After a triumphant two sets, a standing ovation was rewarded with one last number: the stone-cold Show of Hands classic Santiago. We were about to make an enforced exit, but my wife turned to me and said, ‘We’ve got to stay for this…’
You see, as befitting an Easter Sunday, National Rail chose to make the occasion by carrying out engineering works and laying on a replacement bus service on our usual route home. This meant planning an alternative train journey, and a very tight last connection from the Royal Albert Hall… But we stayed.
That’s because the preceding three-hour concert was an absolute triumph with Steve Knightley, Phil Beer and Miranda Sykes joined by friends and fellow travellers to celebrate 25 years of the band with a fifth sell-out concert at the Royal Albert Hall (or Kensington Village Hall as it’s renamed for these occasions). There was the customary raffle and jovial atmosphere of a community gathering, there just happened to be 5,000 of us from across the country (and the world) in one of the grandest concert halls on the planet.
The show started with Steve performing solo on the huge stage with a mesmerising performance of Widdicombe Fair before being joined by Phil on fiddle, high above in the organ loft. Apart from the added theatrics the venue afforded, this was a fitting introduction to what has kept Show of Hands at the top of their game for 25 years.
The core has always been Steve’s dramatic, challenging, brilliant songwriting, impeccably performed and arranged by the group. Last year Ents24 named them as the 13th hardest working band in the UK. But I bet they didn’t factor Steve’s solo gigs and collaborations, Phil’s band and solo concerts, or Miranda’s duo dates with Rex Preston (who also guested on this show). All of their tireless work and dedication was in clear evidence at the Royal Albert Hall. They have no need to ‘up their game’ to fill such a huge venue, catch them at a festival or a folk club (if you’re lucky) and you will witness a similarly stunning performance night after night.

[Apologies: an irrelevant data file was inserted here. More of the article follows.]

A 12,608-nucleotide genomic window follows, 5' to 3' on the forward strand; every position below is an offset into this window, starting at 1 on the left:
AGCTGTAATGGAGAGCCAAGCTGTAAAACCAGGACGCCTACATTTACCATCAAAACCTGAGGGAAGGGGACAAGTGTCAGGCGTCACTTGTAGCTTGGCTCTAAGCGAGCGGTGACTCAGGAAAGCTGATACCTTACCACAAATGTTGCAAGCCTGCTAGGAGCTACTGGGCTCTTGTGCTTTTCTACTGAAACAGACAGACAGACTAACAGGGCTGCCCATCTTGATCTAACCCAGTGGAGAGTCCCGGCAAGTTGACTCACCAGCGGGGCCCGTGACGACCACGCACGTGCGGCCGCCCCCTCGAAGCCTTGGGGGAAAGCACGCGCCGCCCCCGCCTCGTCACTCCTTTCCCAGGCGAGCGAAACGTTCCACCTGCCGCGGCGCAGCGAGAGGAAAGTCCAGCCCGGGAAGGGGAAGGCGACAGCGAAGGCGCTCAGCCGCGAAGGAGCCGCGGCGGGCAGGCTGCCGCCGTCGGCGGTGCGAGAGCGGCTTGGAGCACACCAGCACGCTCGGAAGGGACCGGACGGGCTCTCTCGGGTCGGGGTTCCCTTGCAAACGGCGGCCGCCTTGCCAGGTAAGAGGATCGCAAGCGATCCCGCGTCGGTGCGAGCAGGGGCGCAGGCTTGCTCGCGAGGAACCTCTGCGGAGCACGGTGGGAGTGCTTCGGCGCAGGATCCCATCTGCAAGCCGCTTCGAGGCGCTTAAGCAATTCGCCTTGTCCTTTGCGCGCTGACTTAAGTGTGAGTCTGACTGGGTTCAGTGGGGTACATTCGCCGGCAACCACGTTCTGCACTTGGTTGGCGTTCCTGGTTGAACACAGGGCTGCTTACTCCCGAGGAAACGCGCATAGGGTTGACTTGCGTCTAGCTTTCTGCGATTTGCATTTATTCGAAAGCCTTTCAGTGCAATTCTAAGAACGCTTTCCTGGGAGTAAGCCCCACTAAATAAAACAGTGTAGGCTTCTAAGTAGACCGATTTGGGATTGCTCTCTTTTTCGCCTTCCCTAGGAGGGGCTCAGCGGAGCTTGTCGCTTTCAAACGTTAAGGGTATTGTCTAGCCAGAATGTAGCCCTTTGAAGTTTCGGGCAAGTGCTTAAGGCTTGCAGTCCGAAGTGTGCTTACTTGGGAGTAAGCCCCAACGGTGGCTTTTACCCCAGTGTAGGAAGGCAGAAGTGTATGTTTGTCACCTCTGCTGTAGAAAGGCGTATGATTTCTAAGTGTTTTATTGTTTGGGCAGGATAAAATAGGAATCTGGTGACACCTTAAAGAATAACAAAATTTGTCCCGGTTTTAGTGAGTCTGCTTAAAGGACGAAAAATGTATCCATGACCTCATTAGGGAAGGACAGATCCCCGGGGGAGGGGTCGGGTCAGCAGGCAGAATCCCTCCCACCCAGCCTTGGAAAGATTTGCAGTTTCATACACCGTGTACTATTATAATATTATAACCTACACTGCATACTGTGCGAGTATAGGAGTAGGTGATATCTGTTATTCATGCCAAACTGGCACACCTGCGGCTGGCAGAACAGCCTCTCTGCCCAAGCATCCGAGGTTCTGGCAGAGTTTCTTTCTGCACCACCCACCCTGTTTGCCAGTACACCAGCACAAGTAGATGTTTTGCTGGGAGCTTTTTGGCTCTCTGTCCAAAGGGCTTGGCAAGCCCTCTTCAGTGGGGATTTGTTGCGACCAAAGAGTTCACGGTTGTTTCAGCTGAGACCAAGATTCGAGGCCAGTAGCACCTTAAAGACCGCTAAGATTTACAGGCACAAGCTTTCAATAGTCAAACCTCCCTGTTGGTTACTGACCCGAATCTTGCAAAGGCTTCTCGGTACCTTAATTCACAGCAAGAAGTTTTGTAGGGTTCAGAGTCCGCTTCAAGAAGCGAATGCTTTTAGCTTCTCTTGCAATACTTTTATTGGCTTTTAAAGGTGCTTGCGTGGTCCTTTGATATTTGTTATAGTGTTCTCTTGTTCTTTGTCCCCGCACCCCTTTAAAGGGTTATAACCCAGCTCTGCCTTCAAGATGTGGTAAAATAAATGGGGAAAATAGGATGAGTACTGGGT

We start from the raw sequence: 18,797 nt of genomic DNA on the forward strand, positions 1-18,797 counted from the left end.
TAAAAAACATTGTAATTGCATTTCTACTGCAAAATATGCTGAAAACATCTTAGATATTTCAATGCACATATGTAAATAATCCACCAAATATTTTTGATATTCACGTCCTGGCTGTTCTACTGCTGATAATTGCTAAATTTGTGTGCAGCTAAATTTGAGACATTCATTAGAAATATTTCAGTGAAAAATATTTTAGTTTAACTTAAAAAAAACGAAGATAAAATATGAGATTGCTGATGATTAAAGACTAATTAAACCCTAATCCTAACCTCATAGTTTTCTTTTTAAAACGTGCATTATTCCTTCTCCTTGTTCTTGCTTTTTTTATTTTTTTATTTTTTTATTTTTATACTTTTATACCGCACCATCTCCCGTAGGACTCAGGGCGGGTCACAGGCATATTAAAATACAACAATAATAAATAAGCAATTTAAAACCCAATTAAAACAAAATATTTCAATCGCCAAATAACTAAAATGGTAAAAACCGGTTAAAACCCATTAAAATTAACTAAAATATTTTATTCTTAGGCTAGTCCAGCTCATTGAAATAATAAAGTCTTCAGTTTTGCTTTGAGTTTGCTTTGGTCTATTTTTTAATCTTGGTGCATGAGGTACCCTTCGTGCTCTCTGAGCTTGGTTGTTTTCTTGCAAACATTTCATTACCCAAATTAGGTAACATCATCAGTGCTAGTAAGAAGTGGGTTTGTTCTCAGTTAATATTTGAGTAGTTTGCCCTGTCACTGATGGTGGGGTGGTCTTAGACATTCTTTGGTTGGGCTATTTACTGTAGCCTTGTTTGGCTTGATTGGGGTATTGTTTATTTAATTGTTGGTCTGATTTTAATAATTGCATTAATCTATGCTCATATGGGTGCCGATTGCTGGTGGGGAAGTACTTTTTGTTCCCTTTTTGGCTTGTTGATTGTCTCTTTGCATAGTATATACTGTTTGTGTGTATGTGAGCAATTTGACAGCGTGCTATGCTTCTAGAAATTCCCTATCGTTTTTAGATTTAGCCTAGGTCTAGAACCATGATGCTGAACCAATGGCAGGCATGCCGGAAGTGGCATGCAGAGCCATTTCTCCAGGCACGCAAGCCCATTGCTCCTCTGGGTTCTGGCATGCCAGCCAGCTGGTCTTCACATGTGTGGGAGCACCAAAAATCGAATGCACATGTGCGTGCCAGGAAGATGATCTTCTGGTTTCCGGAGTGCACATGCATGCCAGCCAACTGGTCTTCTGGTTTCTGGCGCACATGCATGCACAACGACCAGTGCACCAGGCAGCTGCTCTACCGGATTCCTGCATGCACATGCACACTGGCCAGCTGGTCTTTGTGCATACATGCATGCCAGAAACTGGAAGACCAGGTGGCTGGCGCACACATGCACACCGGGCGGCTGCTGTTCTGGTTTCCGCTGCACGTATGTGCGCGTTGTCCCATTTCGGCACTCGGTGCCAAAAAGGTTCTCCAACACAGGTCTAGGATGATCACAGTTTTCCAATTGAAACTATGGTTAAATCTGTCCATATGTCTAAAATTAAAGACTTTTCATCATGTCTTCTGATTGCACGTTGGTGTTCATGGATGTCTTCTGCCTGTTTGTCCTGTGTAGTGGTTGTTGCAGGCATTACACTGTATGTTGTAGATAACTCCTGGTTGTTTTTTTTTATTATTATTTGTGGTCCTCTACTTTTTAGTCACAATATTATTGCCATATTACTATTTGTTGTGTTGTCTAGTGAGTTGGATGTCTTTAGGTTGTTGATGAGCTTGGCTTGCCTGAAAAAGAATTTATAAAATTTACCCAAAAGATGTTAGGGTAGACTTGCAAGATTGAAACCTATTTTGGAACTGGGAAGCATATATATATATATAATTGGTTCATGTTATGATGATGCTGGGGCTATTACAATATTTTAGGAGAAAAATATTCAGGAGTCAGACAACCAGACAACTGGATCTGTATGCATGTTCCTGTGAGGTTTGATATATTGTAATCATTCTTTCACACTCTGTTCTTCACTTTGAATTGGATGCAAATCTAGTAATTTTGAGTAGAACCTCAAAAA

Success in the folk world often means survival. But Show of Hands have surpassed this because they work so hard and care so much. In the pop/rock world, you may get a hit album or a successful single that propels you from pubs and clubs to the Albert Hall. But Steve and Phil have clawed their way to these celebratory concerts by building a dedicated following gig by gig, every night adding friends to the mailing list….
Of course, it’s not just a case of being successful; you have to continue to push forward, create and challenge. Whereas many bands of this longevity might fill a 25th birthday concert with classics from their vintage ‘early years’, it is telling that Show of Hands chose to concentrate on their three latest studio albums.
The bulk of the opening half showcased songs from the BBC Folk Award-nominated The Long Way Home from last year (a conscious return to their Devon folk roots), and the project album of songs and poetry Centenary: Words & Music of the Great War from 2014. Joined by Devon’s 30-strong Lost Sound Chorus (pictured above), these moving songs were driven with even more power thanks to the beautiful swell of voices.
What has also characterised and secured Show of Hand’s longevity is their generosity and the delight they take in promoting and showcasing other performers. So, instead of a support slot, guests for the night were invited on stage to join the band. These included BBC Radio 2 Folk Awards Best Duo winners Phillip Henry and Hannah Martin and the delightful Canadian banjo and fiddle duo Matt Gordon and Leonard Podolak.
The night also featured keyboards player Matt Clifford, and Devon teacher Chris Hoban, composer of some of the band’s most memorable recent songs, including Katrina, which was afforded a stunning performance on the night.